Editor’s Note: This article first appeared as part of the February 15 flipbook.
Nike is a multibillion dollar shoe and apparel company. While many know Nike for its iconic swoosh emblem and the multitude of athletes that represent the brand, it’s easy to forget how the brand’s clothing is made or the conditions in which it is manufactured.
Although Nike is a household name in sports, the company is equally famous for being on the receiving end of numerous allegations that relate to violating the rights of its employees across the globe. Specifically, the company has been accused of utilizing forced labor practices, condoning the abuse of employees, providing inhumane working conditions and exploiting children.
The University sells troves of clothing and other apparel distributed by Nike. In fact, past reports from the Texas Tribune claim the University inked a 15-year, $250 million “record-breaking” deal with the company.
Nike is a publicly traded company at the mercy of profit-hungry shareholders, so UT should have a heightened concern regarding the morality of companies with whom it does business. Since it has failed to take action in the past, the University must take a stand against Nike’s reported human rights violations by discontinuing its current contracts with the company.
Economics sophomore Joseph Seaman explained his concerns regarding the University’s continued business with Nike.
“Partnering and doing business with a company that has these policies (that violate human rights), (the University) is condoning them,” Seaman said. “There’s many other companies (the University) could be doing business with, and there’s no reason to not pursue something like that.”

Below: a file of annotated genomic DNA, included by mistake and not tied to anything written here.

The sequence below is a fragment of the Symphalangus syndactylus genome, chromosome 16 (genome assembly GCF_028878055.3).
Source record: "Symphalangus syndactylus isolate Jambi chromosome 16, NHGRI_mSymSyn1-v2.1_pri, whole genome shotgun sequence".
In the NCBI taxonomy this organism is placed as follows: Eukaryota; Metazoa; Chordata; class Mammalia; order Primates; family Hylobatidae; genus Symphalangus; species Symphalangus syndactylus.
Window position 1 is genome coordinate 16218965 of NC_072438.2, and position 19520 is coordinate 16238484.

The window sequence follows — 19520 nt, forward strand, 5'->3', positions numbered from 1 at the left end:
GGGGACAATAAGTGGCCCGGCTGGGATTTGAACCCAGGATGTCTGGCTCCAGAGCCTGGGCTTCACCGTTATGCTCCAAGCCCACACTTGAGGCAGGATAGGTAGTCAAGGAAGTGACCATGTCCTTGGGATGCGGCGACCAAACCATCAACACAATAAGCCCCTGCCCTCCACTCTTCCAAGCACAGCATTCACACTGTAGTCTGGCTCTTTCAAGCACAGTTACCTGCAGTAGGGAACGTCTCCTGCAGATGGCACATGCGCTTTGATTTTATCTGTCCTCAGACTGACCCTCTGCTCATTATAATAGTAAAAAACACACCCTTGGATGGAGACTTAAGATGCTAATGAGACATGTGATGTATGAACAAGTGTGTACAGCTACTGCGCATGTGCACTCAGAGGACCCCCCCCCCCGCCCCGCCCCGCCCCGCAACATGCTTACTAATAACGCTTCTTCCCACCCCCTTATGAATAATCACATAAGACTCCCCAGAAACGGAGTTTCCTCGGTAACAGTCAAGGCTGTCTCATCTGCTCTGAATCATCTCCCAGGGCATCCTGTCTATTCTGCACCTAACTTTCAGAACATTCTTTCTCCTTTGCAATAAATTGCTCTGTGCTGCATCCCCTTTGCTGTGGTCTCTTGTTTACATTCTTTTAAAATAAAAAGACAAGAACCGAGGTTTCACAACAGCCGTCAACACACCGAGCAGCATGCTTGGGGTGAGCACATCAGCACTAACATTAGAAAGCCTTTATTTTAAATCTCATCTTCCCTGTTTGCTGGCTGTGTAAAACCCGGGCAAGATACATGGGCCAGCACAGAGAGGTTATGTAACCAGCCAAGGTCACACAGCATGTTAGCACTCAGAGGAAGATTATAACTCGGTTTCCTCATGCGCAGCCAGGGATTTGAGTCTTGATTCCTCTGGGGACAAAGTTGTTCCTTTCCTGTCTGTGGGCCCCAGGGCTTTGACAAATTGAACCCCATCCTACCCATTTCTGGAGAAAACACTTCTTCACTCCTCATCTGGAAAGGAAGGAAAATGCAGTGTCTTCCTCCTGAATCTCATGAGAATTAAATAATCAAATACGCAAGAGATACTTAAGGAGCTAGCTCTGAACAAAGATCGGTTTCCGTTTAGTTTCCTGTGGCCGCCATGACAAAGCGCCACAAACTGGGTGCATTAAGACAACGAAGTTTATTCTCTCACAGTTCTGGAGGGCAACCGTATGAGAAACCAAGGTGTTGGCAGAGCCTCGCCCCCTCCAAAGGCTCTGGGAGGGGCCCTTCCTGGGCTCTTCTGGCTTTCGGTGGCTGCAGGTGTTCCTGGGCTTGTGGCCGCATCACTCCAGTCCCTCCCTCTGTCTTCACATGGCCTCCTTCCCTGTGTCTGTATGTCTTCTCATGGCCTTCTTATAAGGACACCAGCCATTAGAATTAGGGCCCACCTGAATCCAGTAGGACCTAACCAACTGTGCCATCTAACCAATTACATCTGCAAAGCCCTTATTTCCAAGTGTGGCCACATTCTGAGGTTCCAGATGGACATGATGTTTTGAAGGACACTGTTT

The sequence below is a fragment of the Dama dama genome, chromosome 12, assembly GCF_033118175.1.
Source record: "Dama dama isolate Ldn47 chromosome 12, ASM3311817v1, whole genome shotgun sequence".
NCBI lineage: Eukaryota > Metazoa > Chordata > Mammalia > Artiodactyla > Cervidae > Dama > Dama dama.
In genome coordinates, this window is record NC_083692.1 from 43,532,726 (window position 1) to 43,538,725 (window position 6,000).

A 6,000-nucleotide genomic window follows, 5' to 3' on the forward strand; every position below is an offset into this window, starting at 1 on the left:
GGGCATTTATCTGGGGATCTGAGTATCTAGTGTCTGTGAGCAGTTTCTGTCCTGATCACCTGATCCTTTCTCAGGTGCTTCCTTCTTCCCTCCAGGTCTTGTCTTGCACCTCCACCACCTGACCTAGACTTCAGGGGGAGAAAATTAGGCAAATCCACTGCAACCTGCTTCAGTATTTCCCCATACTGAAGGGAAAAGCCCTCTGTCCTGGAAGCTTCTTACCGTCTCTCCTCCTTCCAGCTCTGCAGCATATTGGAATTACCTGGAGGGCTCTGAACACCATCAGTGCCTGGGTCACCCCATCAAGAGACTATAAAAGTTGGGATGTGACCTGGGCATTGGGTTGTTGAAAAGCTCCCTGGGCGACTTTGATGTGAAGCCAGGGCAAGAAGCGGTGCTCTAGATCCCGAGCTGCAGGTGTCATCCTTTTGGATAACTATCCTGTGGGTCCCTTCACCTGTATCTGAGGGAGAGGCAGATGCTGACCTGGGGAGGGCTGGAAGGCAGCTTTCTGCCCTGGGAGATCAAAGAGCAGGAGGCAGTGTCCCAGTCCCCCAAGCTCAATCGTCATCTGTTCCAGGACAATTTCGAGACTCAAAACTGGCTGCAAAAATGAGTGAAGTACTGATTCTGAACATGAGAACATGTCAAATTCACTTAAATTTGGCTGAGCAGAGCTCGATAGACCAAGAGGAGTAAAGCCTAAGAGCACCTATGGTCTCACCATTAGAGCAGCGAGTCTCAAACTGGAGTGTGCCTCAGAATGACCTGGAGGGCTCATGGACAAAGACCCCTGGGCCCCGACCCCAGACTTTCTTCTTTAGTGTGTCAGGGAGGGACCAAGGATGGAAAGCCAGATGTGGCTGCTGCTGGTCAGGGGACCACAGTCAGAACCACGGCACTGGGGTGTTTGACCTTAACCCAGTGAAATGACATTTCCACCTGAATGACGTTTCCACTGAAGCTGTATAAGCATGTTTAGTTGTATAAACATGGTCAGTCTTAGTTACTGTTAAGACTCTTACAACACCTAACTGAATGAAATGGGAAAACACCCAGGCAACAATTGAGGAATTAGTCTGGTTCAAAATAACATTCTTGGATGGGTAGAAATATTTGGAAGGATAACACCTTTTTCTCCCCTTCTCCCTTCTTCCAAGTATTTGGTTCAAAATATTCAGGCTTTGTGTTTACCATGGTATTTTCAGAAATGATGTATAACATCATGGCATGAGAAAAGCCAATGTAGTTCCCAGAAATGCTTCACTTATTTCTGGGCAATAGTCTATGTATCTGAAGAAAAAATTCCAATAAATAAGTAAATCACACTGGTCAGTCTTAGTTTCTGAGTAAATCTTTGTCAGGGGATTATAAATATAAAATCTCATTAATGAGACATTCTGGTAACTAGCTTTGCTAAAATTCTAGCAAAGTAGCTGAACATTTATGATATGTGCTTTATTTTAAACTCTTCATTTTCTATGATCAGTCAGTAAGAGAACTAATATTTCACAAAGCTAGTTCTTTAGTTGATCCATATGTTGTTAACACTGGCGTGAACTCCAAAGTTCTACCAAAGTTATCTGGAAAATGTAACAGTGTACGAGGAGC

These allegations span as far back as the 1990s.
If the University performed any form of due diligence prior to signing a deal with Nike, it would have likely discovered the appalling activities the company has purportedly engaged in.
After reaching out to various departments at the University, many either declined to comment, denied a request for an interview or did not respond at all. Entities at the University opting to remain silent on these reports of violations and abuses involving their business partners is disgraceful.
While it is difficult to conclusively determine whether or not the $250 million contract was a financially profitable deal for the University, it’s safe to say that its willingness to continue transacting with Nike makes UT seem morally bankrupt.
There are human beings who are being exploited for Nike’s benefit and who may have produced the merchandise the University puts on students’ backs. While it’s understandable that the University is concerned about its finances and getting the best deal, its business with Nike transcends profit.
This is a human rights issue.
Every dollar the University spends with Nike acts as a financial seal of approval in support of the injustices the company has potentially been engaged in for decades.
The University can’t change its past partnership decisions. However, UT can likely choose to cease business with Nike in the future, yet it hasn’t. Even if it were difficult for the University to terminate its contract, human rights abuse allegations should take precedence over money.
One of UT’s core values is responsibility. The value’s attached description states, “to serve as a catalyst for positive change in Texas and beyond.”
If the University can’t live up to its own set of values, how can students be expected to live by them when they leave the Forty Acres?
Similarly, if the University that advertises “What starts here changes the world,” took a stand against Nike by finding a new ethical apparel and athletic wear provider, UT could finally live up to its own standards and effectuate positive change in Texas and beyond.
Lazenby is an economics junior from Chicago, Illinois.